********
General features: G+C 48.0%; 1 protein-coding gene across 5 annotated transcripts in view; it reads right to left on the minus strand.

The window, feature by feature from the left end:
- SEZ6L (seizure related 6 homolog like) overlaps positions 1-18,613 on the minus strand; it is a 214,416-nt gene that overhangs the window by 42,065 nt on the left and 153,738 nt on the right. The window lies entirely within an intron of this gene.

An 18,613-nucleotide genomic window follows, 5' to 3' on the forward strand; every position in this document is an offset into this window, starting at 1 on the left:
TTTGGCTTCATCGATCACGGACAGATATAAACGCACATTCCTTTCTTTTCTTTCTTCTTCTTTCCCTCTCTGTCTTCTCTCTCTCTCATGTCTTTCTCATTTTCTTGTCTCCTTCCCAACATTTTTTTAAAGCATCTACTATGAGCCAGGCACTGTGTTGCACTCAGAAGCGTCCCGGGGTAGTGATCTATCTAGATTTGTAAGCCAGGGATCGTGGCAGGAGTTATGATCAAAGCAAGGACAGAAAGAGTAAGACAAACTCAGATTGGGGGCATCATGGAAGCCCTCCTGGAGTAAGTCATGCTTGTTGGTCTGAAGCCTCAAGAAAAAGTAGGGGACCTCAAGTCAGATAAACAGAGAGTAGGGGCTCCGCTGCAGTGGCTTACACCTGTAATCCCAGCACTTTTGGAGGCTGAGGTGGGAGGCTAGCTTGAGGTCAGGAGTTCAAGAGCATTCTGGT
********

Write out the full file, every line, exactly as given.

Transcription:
General features: G+C 48.0%; 1 protein-coding gene across 5 annotated transcripts in view; it reads right to left on the minus strand.

The window, feature by feature from the left end:
- SEZ6L (seizure related 6 homolog like) overlaps positions 1-18,613 on the minus strand; it is a 214,416-nt gene that overhangs the window by 42,065 nt on the left and 153,738 nt on the right. The window lies entirely within an intron of this gene.

An 18,613-nucleotide genomic window follows, 5' to 3' on the forward strand; every position in this document is an offset into this window, starting at 1 on the left:
TTTGGCTTCATCGATCACGGACAGATATAAACGCACATTCCTTTCTTTTCTTTCTTCTTCTTTCCCTCTCTGTCTTCTCTCTCTCTCATGTCTTTCTCATTTTCTTGTCTCCTTCCCAACATTTTTTTAAAGCATCTACTATGAGCCAGGCACTGTGTTGCACTCAGAAGCGTCCCGGGGTAGTGATCTATCTAGATTTGTAAGCCAGGGATCGTGGCAGGAGTTATGATCAAAGCAAGGACAGAAAGAGTAAGACAAACTCAGATTGGGGGCATCATGGAAGCCCTCCTGGAGTAAGTCATGCTTGTTGGTCTGAAGCCTCAAGAAAAAGTAGGGGACCTCAAGTCAGATAAACAGAGAGTAGGGGCTCCGCTGCAGTGGCTTACACCTGTAATCCCAGCACTTTTGGAGGCTGAGGTGGGAGGCTAGCTTGAGGTCAGGAGTTCAAGAGCATTCTGGT